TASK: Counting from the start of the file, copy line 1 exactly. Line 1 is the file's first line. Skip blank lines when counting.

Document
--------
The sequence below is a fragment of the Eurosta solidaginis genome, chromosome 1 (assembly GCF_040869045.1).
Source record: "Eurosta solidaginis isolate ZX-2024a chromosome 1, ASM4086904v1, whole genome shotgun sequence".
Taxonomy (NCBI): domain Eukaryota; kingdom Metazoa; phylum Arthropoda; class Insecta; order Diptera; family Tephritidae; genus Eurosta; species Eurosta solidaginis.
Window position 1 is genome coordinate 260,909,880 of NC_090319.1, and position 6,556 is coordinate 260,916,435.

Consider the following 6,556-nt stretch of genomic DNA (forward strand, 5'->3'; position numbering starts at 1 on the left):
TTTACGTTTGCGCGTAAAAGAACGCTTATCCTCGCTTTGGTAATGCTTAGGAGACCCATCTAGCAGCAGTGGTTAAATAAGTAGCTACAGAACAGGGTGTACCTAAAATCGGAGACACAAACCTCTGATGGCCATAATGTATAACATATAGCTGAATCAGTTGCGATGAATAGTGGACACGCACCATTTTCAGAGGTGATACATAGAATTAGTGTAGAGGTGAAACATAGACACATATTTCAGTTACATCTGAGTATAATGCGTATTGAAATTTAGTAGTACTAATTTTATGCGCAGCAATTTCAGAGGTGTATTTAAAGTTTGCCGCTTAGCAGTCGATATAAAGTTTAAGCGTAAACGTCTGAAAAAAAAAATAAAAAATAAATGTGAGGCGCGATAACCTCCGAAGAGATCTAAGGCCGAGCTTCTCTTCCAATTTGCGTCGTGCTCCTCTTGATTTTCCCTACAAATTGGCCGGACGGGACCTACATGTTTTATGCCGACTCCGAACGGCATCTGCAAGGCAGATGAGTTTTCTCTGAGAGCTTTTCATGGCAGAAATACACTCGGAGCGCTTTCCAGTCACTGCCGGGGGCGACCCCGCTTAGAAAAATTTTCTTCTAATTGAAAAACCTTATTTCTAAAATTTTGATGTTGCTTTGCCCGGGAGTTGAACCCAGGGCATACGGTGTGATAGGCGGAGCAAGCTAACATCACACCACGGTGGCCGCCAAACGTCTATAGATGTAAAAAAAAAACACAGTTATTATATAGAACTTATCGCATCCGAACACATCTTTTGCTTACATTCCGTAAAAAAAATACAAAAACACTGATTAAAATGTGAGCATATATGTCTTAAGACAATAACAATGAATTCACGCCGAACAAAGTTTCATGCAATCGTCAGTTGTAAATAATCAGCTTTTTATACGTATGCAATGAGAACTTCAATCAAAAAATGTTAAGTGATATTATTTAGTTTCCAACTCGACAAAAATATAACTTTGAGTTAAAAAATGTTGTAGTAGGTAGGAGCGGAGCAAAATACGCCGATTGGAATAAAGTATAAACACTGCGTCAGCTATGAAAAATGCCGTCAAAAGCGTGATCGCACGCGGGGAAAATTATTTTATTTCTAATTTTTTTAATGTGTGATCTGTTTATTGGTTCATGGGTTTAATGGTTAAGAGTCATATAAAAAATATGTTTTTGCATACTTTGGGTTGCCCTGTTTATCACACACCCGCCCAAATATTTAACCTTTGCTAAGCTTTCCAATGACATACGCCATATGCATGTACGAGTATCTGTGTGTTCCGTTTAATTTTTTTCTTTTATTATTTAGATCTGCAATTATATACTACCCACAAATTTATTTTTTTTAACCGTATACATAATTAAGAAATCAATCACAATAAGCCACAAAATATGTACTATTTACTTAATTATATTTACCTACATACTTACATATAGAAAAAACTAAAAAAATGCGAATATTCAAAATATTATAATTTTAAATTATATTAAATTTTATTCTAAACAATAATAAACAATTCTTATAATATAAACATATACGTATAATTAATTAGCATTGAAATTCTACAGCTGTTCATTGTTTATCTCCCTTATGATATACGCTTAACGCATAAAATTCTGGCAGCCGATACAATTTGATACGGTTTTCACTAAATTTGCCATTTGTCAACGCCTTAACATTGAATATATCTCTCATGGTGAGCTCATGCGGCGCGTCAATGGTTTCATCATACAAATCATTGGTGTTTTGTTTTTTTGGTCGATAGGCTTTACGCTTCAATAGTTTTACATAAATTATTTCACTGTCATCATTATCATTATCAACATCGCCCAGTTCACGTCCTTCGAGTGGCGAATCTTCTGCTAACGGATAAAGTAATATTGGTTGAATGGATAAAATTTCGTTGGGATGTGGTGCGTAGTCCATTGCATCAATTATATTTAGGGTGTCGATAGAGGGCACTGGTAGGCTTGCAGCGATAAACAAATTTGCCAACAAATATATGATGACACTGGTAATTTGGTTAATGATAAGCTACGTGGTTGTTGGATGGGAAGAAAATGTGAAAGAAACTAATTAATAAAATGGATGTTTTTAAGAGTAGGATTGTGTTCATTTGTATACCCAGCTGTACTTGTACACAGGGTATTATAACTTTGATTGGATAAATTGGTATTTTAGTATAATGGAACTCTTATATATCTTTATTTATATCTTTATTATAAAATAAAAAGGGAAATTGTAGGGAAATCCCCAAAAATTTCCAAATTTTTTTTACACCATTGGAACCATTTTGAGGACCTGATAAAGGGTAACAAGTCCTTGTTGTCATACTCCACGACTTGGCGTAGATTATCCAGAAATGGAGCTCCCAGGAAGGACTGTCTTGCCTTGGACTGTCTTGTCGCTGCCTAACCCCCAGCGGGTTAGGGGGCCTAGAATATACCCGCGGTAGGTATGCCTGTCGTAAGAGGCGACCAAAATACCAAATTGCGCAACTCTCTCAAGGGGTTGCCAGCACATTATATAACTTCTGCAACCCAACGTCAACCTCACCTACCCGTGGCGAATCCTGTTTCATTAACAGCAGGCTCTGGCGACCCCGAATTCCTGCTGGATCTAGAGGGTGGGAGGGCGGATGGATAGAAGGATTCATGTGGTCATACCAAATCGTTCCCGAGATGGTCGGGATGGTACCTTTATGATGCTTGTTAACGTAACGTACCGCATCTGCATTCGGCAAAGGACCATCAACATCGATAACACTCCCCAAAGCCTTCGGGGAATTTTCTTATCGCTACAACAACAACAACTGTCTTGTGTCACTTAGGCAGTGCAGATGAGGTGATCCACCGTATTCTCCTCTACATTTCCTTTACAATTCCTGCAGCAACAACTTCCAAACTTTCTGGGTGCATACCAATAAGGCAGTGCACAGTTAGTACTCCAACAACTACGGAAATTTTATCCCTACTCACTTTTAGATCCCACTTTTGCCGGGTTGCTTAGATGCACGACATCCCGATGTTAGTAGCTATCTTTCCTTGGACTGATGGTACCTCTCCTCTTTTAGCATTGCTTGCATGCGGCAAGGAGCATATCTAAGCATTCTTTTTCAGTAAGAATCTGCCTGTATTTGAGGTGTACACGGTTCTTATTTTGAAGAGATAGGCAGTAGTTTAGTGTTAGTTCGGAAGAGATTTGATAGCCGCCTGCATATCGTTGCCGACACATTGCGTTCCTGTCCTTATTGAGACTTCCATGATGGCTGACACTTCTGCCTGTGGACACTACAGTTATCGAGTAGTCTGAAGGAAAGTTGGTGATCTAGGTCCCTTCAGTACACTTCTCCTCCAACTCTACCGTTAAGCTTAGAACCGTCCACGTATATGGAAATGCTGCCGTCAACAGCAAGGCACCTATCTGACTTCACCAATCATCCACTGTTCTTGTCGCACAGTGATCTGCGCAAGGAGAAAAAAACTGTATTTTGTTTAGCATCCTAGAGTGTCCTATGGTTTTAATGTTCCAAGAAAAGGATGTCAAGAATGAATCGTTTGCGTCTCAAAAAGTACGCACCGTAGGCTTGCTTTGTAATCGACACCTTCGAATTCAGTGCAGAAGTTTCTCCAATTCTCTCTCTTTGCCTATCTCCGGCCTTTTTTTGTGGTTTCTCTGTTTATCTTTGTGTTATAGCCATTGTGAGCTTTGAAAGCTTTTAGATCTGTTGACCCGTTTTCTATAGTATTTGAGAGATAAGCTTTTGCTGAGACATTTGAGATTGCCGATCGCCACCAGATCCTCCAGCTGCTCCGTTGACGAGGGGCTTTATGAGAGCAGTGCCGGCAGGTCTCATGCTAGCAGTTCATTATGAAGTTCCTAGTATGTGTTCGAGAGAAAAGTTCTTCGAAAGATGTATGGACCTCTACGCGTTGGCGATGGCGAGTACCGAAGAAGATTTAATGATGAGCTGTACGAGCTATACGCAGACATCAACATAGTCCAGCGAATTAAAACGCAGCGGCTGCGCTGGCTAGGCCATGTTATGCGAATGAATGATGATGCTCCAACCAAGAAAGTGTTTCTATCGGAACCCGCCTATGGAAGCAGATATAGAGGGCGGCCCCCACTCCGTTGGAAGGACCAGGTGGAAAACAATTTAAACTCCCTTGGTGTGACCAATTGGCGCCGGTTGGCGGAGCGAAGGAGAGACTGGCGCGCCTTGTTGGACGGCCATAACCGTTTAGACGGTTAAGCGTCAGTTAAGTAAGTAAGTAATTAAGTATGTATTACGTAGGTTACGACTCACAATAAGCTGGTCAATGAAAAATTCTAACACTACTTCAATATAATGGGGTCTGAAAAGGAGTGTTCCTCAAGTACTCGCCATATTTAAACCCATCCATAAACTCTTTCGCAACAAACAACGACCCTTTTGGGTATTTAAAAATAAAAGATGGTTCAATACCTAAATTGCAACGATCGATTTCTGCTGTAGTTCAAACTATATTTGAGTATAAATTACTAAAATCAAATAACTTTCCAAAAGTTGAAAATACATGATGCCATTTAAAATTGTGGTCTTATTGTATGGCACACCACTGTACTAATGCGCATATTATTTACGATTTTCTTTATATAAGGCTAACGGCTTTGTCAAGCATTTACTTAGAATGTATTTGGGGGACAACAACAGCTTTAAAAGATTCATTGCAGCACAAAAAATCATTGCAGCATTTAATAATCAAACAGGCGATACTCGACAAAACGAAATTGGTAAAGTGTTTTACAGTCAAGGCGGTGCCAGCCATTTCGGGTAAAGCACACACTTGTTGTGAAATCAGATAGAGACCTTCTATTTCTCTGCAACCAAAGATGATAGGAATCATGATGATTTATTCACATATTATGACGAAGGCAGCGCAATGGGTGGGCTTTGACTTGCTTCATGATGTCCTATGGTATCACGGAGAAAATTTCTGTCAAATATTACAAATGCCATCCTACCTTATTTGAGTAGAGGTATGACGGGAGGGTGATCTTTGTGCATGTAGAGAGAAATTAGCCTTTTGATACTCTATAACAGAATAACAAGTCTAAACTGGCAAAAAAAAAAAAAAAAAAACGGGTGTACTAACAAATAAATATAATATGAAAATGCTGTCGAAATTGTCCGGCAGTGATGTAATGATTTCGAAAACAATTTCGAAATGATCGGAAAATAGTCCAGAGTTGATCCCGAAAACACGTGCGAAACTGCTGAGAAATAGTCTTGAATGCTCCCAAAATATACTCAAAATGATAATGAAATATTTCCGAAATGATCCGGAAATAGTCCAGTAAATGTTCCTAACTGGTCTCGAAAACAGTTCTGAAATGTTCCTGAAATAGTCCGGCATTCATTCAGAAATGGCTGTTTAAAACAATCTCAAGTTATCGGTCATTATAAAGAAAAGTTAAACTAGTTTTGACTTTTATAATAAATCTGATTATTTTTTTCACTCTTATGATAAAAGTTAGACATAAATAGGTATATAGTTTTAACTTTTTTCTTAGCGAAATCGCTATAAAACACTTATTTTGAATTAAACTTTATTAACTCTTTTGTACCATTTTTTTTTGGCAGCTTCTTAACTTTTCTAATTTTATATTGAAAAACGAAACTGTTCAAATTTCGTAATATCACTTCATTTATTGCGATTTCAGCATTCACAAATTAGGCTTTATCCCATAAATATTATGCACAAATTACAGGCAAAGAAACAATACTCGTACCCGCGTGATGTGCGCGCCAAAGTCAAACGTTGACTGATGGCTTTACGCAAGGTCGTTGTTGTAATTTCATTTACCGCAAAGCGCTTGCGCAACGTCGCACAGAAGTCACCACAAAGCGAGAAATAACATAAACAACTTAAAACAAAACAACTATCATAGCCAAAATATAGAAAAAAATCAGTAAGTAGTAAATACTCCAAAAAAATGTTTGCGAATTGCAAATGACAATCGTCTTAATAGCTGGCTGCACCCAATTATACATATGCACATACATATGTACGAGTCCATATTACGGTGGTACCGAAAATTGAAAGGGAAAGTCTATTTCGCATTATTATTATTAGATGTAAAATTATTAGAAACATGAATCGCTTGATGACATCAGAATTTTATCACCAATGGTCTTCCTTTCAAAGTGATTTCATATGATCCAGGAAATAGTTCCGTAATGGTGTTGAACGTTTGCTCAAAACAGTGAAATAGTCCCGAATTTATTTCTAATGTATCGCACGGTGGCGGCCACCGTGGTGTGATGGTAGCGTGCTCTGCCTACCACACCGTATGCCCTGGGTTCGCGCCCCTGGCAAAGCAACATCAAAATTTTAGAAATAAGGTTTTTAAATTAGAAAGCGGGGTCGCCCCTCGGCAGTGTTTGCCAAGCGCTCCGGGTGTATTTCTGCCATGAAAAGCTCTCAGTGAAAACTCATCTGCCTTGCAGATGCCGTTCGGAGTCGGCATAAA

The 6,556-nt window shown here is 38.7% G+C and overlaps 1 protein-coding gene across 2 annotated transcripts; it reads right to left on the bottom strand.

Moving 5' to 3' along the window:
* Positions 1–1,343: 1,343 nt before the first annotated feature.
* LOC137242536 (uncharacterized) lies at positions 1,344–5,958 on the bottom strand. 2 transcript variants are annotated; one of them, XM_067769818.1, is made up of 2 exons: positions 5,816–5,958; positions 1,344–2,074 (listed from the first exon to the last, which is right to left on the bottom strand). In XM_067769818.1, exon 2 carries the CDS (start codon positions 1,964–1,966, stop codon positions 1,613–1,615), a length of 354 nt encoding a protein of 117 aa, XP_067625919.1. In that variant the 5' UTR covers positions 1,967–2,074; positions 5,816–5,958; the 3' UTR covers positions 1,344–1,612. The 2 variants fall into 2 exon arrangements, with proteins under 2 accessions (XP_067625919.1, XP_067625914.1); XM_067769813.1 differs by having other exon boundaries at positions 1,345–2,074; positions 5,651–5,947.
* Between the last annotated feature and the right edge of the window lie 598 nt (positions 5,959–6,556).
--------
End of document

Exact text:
The sequence below is a fragment of the Eurosta solidaginis genome, chromosome 1 (assembly GCF_040869045.1).